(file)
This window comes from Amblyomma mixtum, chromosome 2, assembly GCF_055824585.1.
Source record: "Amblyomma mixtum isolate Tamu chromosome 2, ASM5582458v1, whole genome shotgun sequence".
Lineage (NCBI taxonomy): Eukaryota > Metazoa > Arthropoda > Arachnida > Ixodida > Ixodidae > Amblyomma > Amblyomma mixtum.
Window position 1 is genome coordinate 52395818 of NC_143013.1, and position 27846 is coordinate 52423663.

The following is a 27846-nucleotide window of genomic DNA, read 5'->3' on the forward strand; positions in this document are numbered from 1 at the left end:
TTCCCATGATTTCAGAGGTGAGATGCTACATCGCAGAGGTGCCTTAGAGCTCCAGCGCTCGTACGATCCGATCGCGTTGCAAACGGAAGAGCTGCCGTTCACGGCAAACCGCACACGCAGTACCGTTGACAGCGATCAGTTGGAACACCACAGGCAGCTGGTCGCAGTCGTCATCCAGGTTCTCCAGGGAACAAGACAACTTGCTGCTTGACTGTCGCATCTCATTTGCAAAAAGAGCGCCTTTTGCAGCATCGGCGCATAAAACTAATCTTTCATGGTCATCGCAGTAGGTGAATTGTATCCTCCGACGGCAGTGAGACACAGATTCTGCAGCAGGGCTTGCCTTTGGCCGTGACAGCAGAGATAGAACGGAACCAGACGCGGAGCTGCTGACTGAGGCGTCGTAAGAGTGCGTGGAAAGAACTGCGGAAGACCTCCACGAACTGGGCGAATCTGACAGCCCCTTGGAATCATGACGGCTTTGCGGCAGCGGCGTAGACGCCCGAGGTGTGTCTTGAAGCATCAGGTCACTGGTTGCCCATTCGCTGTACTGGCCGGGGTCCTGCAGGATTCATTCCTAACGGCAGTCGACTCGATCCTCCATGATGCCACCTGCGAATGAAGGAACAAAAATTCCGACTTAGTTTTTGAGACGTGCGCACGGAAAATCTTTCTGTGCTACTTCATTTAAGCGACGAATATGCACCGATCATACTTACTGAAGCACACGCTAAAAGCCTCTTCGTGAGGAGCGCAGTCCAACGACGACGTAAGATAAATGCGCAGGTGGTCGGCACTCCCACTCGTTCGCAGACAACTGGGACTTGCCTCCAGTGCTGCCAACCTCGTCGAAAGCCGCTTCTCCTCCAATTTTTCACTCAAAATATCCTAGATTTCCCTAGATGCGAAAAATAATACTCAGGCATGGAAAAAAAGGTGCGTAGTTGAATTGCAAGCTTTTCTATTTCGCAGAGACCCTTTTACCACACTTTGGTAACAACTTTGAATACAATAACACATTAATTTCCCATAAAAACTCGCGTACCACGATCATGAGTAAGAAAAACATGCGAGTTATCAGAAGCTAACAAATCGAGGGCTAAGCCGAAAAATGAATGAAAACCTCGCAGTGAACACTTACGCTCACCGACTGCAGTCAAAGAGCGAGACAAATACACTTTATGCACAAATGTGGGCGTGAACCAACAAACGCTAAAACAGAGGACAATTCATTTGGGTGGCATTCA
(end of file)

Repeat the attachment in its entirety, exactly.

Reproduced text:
This window comes from Amblyomma mixtum, chromosome 2, assembly GCF_055824585.1.
Source record: "Amblyomma mixtum isolate Tamu chromosome 2, ASM5582458v1, whole genome shotgun sequence".
Lineage (NCBI taxonomy): Eukaryota > Metazoa > Arthropoda > Arachnida > Ixodida > Ixodidae > Amblyomma > Amblyomma mixtum.
Window position 1 is genome coordinate 52395818 of NC_143013.1, and position 27846 is coordinate 52423663.

The following is a 27846-nucleotide window of genomic DNA, read 5'->3' on the forward strand; positions in this document are numbered from 1 at the left end:
TTCCCATGATTTCAGAGGTGAGATGCTACATCGCAGAGGTGCCTTAGAGCTCCAGCGCTCGTACGATCCGATCGCGTTGCAAACGGAAGAGCTGCCGTTCACGGCAAACCGCACACGCAGTACCGTTGACAGCGATCAGTTGGAACACCACAGGCAGCTGGTCGCAGTCGTCATCCAGGTTCTCCAGGGAACAAGACAACTTGCTGCTTGACTGTCGCATCTCATTTGCAAAAAGAGCGCCTTTTGCAGCATCGGCGCATAAAACTAATCTTTCATGGTCATCGCAGTAGGTGAATTGTATCCTCCGACGGCAGTGAGACACAGATTCTGCAGCAGGGCTTGCCTTTGGCCGTGACAGCAGAGATAGAACGGAACCAGACGCGGAGCTGCTGACTGAGGCGTCGTAAGAGTGCGTGGAAAGAACTGCGGAAGACCTCCACGAACTGGGCGAATCTGACAGCCCCTTGGAATCATGACGGCTTTGCGGCAGCGGCGTAGACGCCCGAGGTGTGTCTTGAAGCATCAGGTCACTGGTTGCCCATTCGCTGTACTGGCCGGGGTCCTGCAGGATTCATTCCTAACGGCAGTCGACTCGATCCTCCATGATGCCACCTGCGAATGAAGGAACAAAAATTCCGACTTAGTTTTTGAGACGTGCGCACGGAAAATCTTTCTGTGCTACTTCATTTAAGCGACGAATATGCACCGATCATACTTACTGAAGCACACGCTAAAAGCCTCTTCGTGAGGAGCGCAGTCCAACGACGACGTAAGATAAATGCGCAGGTGGTCGGCACTCCCACTCGTTCGCAGACAACTGGGACTTGCCTCCAGTGCTGCCAACCTCGTCGAAAGCCGCTTCTCCTCCAATTTTTCACTCAAAATATCCTAGATTTCCCTAGATGCGAAAAATAATACTCAGGCATGGAAAAAAAGGTGCGTAGTTGAATTGCAAGCTTTTCTATTTCGCAGAGACCCTTTTACCACACTTTGGTAACAACTTTGAATACAATAACACATTAATTTCCCATAAAAACTCGCGTACCACGATCATGAGTAAGAAAAACATGCGAGTTATCAGAAGCTAACAAATCGAGGGCTAAGCCGAAAAATGAATGAAAACCTCGCAGTGAACACTTACGCTCACCGACTGCAGTCAAAGAGCGAGACAAATACACTTTATGCACAAATGTGGGCGTGAACCAACAAACGCTAAAACAGAGGACAATTCATTTGGGTGGCATTCA